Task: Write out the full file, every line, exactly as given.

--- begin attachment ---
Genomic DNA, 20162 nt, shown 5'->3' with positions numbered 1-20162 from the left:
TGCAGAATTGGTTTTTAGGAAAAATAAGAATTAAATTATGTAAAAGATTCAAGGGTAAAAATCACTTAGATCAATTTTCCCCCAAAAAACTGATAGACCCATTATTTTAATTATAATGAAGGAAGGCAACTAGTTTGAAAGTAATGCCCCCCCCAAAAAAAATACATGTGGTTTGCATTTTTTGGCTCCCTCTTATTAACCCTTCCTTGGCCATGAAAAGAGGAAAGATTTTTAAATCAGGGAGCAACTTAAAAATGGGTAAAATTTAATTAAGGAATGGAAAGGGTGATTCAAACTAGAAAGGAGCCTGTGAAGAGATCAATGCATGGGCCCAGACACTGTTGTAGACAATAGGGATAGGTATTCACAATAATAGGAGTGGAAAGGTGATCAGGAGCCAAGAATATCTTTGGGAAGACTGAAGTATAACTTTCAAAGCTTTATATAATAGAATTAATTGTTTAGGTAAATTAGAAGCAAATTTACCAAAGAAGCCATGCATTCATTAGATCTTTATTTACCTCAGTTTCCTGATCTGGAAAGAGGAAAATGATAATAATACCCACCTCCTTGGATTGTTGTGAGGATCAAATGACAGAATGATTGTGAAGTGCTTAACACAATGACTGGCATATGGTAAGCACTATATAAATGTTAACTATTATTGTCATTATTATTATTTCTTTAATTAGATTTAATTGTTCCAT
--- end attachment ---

Genomic DNA, 20162 nt, shown 5'->3' with positions numbered 1-20162 from the left:
TGCAGAATTGGTTTTTAGGAAAAATAAGAATTAAATTATGTAAAAGATTCAAGGGTAAAAATCACTTAGATCAATTTTCCCCCAAAAAACTGATAGACCCATTATTTTAATTATAATGAAGGAAGGCAACTAGTTTGAAAGTAATGCCCCCCCCAAAAAAAATACATGTGGTTTGCATTTTTTGGCTCCCTCTTATTAACCCTTCCTTGGCCATGAAAAGAGGAAAGATTTTTAAATCAGGGAGCAACTTAAAAATGGGTAAAATTTAATTAAGGAATGGAAAGGGTGATTCAAACTAGAAAGGAGCCTGTGAAGAGATCAATGCATGGGCCCAGACACTGTTGTAGACAATAGGGATAGGTATTCACAATAATAGGAGTGGAAAGGTGATCAGGAGCCAAGAATATCTTTGGGAAGACTGAAGTATAACTTTCAAAGCTTTATATAATAGAATTAATTGTTTAGGTAAATTAGAAGCAAATTTACCAAAGAAGCCATGCATTCATTAGATCTTTATTTACCTCAGTTTCCTGATCTGGAAAGAGGAAAATGATAATAATACCCACCTCCTTGGATTGTTGTGAGGATCAAATGACAGAATGATTGTGAAGTGCTTAACACAATGACTGGCATATGGTAAGCACTATATAAATGTTAACTATTATTGTCATTATTATTATTTCTTTAATTAGATTTAATTGTTCCAT